After all this thinking, Lee became tired. Coffee was up next, with a side of berry yogurt to cushion the belly against the delicious acid. What came after that was a new hope in the form of a phone call. There was a treatment for her broken foot, and she had been approved for it. A new path—beginning next week. She would throw everything she had into this hope.

She thought about her fear of surgery, and wondered if it was related to her other fears. She would not name them just yet. She would not give them credence. Instead, she would spend days, weeks—months even—trying on yet another opinion about how her life could be improved.

snap shot 3

Charlotte was a rescue. She had been found and brought to a shelter at about three months old. They weren’t sure of her exact age, history, how she had come to be wandering the city. So they fed her, fixed her, and named her after a queen. She knows this—as well as her exact age, history, how she had come to be wandering the city. She carries it all with a regal grace and perfunctory aloofness.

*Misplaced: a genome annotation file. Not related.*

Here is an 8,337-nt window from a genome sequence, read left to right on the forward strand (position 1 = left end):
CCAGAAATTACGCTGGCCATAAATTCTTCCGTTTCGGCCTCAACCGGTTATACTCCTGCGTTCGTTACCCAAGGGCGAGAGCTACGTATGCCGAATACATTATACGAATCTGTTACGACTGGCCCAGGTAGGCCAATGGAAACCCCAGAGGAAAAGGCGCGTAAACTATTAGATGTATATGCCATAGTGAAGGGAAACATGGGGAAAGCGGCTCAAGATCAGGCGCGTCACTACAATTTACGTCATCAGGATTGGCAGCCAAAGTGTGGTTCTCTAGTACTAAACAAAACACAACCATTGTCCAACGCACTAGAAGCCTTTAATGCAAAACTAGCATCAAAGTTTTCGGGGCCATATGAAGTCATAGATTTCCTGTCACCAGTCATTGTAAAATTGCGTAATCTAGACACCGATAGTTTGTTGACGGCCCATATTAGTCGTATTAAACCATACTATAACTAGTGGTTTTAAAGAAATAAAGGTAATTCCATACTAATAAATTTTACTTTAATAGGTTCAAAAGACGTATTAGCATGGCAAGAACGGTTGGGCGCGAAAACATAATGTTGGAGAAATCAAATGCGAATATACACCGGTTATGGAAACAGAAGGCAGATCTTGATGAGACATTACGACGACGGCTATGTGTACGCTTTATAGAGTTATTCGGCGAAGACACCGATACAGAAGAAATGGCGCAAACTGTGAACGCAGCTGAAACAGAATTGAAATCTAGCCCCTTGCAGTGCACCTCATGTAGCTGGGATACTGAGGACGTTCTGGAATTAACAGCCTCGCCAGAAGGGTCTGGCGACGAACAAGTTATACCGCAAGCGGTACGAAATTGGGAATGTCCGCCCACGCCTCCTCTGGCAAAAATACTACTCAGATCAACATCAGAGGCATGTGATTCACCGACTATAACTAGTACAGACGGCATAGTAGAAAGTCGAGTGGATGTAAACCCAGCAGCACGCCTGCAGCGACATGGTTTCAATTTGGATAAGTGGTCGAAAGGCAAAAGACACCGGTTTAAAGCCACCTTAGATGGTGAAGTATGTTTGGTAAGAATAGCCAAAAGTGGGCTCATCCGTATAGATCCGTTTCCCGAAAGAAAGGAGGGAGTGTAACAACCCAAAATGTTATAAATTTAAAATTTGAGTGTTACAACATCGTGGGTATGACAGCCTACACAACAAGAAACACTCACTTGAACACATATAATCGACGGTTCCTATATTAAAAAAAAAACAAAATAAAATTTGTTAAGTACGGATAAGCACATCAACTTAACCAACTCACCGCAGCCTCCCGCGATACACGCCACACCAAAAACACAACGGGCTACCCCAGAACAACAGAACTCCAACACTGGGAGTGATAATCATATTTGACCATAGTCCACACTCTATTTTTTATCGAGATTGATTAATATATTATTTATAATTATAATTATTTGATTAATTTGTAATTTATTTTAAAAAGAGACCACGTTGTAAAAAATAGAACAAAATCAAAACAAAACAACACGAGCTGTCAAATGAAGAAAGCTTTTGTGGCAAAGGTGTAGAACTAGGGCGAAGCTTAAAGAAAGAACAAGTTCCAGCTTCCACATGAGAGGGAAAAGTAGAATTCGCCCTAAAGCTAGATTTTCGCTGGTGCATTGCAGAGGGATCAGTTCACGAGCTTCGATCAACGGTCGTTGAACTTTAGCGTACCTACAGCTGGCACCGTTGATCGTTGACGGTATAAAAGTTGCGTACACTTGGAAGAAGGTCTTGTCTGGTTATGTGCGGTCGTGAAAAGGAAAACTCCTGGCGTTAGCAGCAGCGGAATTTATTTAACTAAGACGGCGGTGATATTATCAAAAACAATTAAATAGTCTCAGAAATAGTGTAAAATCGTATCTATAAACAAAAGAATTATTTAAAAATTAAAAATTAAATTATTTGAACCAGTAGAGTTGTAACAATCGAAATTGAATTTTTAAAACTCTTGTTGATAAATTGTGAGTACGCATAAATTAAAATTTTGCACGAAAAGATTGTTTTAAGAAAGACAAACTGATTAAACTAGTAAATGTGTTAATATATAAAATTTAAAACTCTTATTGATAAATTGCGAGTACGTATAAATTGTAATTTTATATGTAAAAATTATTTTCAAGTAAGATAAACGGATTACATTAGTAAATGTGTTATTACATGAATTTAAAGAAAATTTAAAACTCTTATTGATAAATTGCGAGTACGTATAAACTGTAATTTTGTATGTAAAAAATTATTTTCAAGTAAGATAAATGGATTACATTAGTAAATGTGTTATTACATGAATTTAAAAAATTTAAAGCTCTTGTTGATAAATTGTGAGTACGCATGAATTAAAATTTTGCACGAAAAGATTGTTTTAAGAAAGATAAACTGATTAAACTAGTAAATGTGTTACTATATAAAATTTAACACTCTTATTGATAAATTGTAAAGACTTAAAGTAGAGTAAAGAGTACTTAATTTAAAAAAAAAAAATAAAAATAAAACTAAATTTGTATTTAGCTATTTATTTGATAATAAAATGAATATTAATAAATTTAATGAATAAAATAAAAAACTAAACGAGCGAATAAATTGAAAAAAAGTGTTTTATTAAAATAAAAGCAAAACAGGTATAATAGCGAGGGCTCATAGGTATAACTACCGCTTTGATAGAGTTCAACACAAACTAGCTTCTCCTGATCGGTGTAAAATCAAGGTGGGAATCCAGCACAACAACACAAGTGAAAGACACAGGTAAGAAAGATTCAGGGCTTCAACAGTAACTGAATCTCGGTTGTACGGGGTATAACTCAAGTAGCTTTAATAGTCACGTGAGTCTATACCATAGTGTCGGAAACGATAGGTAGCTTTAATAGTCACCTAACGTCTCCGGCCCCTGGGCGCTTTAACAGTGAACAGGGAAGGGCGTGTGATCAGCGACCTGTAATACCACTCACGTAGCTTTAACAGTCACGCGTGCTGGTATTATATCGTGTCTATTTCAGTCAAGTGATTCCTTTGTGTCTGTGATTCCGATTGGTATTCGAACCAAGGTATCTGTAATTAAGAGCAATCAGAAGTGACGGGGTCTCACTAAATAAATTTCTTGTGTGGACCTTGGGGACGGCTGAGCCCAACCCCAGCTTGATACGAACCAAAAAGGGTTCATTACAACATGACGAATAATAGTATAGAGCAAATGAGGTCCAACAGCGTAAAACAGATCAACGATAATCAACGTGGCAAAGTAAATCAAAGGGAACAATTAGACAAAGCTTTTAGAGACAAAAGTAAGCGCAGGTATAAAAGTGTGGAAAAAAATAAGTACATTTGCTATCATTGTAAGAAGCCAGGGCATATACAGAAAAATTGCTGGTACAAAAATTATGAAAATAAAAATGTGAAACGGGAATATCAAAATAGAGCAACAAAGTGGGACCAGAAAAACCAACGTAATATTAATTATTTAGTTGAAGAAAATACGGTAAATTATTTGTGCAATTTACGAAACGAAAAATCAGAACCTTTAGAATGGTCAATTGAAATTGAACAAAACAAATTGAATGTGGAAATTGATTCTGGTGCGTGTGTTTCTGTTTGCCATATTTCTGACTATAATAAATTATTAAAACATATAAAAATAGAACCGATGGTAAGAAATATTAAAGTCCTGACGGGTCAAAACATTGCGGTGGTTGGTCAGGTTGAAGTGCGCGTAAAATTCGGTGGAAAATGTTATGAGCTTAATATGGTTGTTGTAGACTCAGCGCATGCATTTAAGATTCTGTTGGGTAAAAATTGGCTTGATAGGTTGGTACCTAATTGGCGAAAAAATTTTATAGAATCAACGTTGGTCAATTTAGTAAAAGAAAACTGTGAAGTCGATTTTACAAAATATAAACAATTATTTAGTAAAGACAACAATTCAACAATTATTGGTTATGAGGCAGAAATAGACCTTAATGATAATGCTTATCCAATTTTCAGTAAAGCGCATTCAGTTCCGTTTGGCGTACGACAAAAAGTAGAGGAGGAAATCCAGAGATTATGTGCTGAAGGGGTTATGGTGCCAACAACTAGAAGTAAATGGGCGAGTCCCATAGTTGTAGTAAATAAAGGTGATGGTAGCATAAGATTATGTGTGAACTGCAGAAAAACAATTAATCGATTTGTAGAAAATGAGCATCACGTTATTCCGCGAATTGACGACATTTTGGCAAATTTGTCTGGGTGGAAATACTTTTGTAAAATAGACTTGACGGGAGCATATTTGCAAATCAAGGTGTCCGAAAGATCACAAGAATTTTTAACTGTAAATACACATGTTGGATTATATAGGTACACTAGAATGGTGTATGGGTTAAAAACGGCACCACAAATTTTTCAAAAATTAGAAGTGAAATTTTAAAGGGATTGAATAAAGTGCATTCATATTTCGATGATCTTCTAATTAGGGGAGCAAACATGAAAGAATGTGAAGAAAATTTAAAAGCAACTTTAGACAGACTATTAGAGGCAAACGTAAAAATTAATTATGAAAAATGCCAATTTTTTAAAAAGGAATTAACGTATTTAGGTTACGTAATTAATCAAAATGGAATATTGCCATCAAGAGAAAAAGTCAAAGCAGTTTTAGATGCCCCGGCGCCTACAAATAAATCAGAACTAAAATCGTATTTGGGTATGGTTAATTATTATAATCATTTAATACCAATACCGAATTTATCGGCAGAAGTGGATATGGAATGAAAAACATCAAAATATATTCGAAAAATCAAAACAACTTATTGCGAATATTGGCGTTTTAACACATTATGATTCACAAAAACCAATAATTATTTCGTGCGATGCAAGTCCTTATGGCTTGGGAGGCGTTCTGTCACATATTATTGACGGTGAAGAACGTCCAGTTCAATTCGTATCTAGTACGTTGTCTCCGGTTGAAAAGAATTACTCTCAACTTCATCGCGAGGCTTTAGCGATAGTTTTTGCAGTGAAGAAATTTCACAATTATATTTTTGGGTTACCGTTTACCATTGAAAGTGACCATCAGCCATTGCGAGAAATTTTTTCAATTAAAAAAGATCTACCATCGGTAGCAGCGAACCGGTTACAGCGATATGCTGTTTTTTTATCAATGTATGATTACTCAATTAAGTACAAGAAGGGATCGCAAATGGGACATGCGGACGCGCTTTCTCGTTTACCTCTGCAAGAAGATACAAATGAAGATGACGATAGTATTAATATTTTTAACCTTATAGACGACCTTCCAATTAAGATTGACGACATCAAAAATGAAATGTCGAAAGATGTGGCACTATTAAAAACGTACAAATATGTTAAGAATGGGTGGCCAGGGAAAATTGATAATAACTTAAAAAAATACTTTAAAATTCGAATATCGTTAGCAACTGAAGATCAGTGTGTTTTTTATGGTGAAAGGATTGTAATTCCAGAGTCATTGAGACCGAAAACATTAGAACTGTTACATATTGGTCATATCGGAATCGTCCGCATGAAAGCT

Charlotte was lying directly on Lee’s chest, her muted gray form rising and falling with the in-and-out of their shared breathing. It was evening, and the lamps were dimly lit. Lee didn’t like bright lights and turned them on only when deep cleaning. So, maybe twice a year. Everything was more forgiving that way. After all, you had to be really angry at something to achieve a truly thorough clean. And if you allowed yourself to become really angry too many times a year, you may find yourself without a home to clean.

It was too warm for a fire—unseasonably warm for January. The fireplace looked sad and dusty when empty—like an old, gray eye staring ahead squarely, blankly. There were tiny paw prints of ash leading to and fro as evidence of Charlotte’s investigation. Someone had to ensure that the embers were out.

Lee worried that every time she wrote about herself she was lying down or lazing on the couch. She didn’t want her readers to think she was too sedentary—though, in fact, she was. Well, she was in good company with Charlotte. And anyway, she had an excuse. She had broken her foot six weeks ago and was laid up with an air boot. Turns out she may need surgery after all. Turns out different doctors will give you widely different opinions. Lee wasn’t sure how she felt about the fact that the only opinion that mattered at the end of the day was her own.